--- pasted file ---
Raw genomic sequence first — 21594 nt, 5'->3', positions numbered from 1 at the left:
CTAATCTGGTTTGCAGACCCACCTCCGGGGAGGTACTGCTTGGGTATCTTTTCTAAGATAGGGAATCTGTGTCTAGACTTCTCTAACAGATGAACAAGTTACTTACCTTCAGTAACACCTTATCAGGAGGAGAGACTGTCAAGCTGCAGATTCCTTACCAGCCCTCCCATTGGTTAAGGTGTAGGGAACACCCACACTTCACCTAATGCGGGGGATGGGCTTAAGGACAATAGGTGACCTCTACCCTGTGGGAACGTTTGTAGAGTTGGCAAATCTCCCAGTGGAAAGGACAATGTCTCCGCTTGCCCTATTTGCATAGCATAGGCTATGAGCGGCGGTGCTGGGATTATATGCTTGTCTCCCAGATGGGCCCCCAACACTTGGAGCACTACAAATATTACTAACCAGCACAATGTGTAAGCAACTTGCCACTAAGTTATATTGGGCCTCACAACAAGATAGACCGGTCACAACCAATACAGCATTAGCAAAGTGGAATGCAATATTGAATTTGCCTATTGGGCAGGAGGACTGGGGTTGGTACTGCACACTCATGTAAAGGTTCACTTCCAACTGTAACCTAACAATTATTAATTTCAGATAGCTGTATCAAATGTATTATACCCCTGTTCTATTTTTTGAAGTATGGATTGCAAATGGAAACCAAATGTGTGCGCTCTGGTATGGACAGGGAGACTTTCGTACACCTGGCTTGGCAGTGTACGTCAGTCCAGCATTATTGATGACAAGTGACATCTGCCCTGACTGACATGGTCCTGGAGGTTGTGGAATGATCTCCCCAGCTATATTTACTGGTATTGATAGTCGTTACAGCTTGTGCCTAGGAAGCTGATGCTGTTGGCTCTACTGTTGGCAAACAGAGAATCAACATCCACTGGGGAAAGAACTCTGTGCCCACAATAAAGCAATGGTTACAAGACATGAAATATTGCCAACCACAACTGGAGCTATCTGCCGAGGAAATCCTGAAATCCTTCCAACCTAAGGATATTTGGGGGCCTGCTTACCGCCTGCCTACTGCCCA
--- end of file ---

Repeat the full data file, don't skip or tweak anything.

Raw genomic sequence first — 21594 nt, 5'->3', positions numbered from 1 at the left:
CTAATCTGGTTTGCAGACCCACCTCCGGGGAGGTACTGCTTGGGTATCTTTTCTAAGATAGGGAATCTGTGTCTAGACTTCTCTAACAGATGAACAAGTTACTTACCTTCAGTAACACCTTATCAGGAGGAGAGACTGTCAAGCTGCAGATTCCTTACCAGCCCTCCCATTGGTTAAGGTGTAGGGAACACCCACACTTCACCTAATGCGGGGGATGGGCTTAAGGACAATAGGTGACCTCTACCCTGTGGGAACGTTTGTAGAGTTGGCAAATCTCCCAGTGGAAAGGACAATGTCTCCGCTTGCCCTATTTGCATAGCATAGGCTATGAGCGGCGGTGCTGGGATTATATGCTTGTCTCCCAGATGGGCCCCCAACACTTGGAGCACTACAAATATTACTAACCAGCACAATGTGTAAGCAACTTGCCACTAAGTTATATTGGGCCTCACAACAAGATAGACCGGTCACAACCAATACAGCATTAGCAAAGTGGAATGCAATATTGAATTTGCCTATTGGGCAGGAGGACTGGGGTTGGTACTGCACACTCATGTAAAGGTTCACTTCCAACTGTAACCTAACAATTATTAATTTCAGATAGCTGTATCAAATGTATTATACCCCTGTTCTATTTTTTGAAGTATGGATTGCAAATGGAAACCAAATGTGTGCGCTCTGGTATGGACAGGGAGACTTTCGTACACCTGGCTTGGCAGTGTACGTCAGTCCAGCATTATTGATGACAAGTGACATCTGCCCTGACTGACATGGTCCTGGAGGTTGTGGAATGATCTCCCCAGCTATATTTACTGGTATTGATAGTCGTTACAGCTTGTGCCTAGGAAGCTGATGCTGTTGGCTCTACTGTTGGCAAACAGAGAATCAACATCCACTGGGGAAAGAACTCTGTGCCCACAATAAAGCAATGGTTACAAGACATGAAATATTGCCAACCACAACTGGAGCTATCTGCCGAGGAAATCCTGAAATCCTTCCAACCTAAGGATATTTGGGGGCCTGCTTACCGCCTGCCTACTGCCCA